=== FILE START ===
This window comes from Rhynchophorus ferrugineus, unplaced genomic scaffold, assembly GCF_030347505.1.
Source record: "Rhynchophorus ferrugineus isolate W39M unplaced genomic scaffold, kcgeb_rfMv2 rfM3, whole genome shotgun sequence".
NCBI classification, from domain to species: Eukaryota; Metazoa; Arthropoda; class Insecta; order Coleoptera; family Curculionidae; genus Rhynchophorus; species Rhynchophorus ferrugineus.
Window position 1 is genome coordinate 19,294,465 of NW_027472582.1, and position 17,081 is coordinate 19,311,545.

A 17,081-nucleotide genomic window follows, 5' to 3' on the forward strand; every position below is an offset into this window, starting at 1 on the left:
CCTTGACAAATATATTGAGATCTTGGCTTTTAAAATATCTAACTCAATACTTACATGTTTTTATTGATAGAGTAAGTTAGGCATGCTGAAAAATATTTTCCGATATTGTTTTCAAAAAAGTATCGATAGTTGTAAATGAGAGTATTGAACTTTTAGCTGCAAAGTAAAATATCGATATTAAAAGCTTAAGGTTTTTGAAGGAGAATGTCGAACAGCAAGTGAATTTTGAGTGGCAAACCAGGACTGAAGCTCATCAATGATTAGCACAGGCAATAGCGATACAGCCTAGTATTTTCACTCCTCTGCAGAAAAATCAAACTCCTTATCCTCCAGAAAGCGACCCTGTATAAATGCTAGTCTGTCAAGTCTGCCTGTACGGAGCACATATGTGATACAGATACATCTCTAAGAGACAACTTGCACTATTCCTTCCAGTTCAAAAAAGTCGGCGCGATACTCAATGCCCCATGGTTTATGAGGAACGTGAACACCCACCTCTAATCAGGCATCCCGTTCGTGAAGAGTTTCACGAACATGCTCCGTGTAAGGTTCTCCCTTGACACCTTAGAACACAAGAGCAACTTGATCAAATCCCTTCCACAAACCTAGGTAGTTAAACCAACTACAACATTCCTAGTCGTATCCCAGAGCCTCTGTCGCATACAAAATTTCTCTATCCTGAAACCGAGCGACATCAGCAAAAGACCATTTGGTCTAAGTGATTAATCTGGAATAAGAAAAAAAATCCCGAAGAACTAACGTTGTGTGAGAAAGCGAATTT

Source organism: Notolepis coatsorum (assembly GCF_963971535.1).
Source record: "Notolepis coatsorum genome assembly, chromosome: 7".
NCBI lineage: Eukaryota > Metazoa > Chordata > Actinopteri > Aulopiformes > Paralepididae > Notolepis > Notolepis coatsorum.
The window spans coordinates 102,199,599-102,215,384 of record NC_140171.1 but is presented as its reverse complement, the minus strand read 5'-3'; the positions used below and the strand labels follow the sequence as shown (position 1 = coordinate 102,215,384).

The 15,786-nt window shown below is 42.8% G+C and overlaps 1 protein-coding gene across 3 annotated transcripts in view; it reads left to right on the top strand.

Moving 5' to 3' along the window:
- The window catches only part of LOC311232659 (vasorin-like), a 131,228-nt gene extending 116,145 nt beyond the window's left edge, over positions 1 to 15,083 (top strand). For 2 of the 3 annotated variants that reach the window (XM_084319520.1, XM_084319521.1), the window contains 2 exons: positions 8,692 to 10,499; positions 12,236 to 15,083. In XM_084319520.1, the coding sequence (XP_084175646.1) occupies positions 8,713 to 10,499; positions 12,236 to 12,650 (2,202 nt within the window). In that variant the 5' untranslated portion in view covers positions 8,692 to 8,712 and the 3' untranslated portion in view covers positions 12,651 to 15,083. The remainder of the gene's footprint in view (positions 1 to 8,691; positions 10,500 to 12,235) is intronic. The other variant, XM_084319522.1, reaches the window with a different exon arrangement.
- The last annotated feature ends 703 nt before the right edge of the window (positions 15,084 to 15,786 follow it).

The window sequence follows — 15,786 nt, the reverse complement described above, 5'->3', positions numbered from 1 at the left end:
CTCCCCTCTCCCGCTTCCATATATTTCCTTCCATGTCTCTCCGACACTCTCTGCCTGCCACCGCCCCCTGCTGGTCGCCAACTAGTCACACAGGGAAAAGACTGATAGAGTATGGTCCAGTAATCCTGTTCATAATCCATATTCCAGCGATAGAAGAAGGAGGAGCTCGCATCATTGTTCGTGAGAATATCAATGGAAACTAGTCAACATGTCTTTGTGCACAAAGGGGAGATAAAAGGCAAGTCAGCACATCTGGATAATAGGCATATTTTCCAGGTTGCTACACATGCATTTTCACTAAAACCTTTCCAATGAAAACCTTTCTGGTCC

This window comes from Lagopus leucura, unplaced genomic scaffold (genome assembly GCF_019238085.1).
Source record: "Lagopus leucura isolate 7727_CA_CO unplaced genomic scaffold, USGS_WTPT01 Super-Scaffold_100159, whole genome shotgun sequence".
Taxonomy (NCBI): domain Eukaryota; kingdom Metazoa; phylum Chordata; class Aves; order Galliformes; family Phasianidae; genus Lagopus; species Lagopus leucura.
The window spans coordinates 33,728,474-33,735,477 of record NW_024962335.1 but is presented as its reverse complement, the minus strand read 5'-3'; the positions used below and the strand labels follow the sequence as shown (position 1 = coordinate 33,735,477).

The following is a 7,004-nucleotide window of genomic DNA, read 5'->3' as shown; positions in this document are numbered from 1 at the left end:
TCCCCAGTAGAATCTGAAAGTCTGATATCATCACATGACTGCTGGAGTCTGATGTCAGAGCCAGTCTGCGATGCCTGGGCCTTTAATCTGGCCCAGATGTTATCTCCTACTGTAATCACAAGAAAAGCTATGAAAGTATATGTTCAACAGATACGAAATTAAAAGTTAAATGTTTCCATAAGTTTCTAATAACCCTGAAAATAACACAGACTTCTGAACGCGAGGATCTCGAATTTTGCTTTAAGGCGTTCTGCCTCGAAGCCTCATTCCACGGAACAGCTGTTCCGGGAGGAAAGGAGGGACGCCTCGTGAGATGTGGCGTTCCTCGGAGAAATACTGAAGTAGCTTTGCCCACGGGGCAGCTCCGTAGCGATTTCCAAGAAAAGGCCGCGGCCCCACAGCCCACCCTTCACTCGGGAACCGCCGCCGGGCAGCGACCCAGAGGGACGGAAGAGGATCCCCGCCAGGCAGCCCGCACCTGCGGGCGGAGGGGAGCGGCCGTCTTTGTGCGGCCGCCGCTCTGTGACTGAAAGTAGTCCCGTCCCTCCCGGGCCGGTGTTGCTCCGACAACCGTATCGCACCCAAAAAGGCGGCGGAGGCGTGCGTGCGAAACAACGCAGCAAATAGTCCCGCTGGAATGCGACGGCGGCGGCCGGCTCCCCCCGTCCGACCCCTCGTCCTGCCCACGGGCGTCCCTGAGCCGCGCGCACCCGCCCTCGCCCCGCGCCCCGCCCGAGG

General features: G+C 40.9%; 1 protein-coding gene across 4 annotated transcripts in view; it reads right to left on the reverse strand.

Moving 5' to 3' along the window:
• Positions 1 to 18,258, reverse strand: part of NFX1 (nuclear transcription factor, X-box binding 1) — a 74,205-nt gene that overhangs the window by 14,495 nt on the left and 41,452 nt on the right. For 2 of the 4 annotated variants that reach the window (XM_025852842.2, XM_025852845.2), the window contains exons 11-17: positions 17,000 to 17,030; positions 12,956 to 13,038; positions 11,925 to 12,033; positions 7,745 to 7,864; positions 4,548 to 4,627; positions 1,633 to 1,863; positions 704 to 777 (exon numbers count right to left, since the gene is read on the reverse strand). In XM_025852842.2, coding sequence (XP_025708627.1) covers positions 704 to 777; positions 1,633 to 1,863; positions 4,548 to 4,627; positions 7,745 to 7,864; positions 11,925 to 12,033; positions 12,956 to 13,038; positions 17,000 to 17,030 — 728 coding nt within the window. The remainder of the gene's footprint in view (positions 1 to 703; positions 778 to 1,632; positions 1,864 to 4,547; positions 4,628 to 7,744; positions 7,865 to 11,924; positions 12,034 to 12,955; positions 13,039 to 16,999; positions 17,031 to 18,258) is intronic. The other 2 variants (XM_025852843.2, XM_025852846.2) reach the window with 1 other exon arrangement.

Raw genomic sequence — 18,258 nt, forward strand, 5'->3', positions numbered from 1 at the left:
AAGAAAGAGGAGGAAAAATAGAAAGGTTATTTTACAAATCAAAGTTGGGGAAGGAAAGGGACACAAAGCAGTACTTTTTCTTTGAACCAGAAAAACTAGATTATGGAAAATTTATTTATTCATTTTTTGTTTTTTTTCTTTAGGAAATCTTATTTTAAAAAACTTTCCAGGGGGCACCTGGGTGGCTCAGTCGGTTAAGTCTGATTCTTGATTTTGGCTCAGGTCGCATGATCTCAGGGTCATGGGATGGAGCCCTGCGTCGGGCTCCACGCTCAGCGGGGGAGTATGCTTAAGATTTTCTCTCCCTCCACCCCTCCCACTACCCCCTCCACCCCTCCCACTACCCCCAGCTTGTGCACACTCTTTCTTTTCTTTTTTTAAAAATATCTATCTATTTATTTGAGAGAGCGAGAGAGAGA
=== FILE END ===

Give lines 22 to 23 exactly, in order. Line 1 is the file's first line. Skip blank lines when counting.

TCCCCAGTAGAATCTGAAAGTCTGATATCATCACATGACTGCTGGAGTCTGATGTCAGAGCCAGTCTGCGATGCCTGGGCCTTTAATCTGGCCCAGATGTTATCTCCTACTGTAATCACAAGAAAAGCTATGAAAGTATATGTTCAACAGATACGAAATTAAAAGTTAAATGTTTCCATAAGTTTCTAATAACCCTGAAAATAACACAGACTTCTGAACGCGAGGATCTCGAATTTTGCTTTAAGGCGTTCTGCCTCGAAGCCTCATTCCACGGAACAGCTGTTCCGGGAGGAAAGGAGGGACGCCTCGTGAGATGTGGCGTTCCTCGGAGAAATACTGAAGTAGCTTTGCCCACGGGGCAGCTCCGTAGCGATTTCCAAGAAAAGGCCGCGGCCCCACAGCCCACCCTTCACTCGGGAACCGCCGCCGGGCAGCGACCCAGAGGGACGGAAGAGGATCCCCGCCAGGCAGCCCGCACCTGCGGGCGGAGGGGAGCGGCCGTCTTTGTGCGGCCGCCGCTCTGTGACTGAAAGTAGTCCCGTCCCTCCCGGGCCGGTGTTGCTCCGACAACCGTATCGCACCCAAAAAGGCGGCGGAGGCGTGCGTGCGAAACAACGCAGCAAATAGTCCCGCTGGAATGCGACGGCGGCGGCCGGCTCCCCCCGTCCGACCCCTCGTCCTGCCCACGGGCGTCCCTGAGCCGCGCGCACCCGCCCTCGCCCCGCGCCCCGCCCGAGG

General features: G+C 40.9%; 1 protein-coding gene across 4 annotated transcripts in view; it reads right to left on the reverse strand.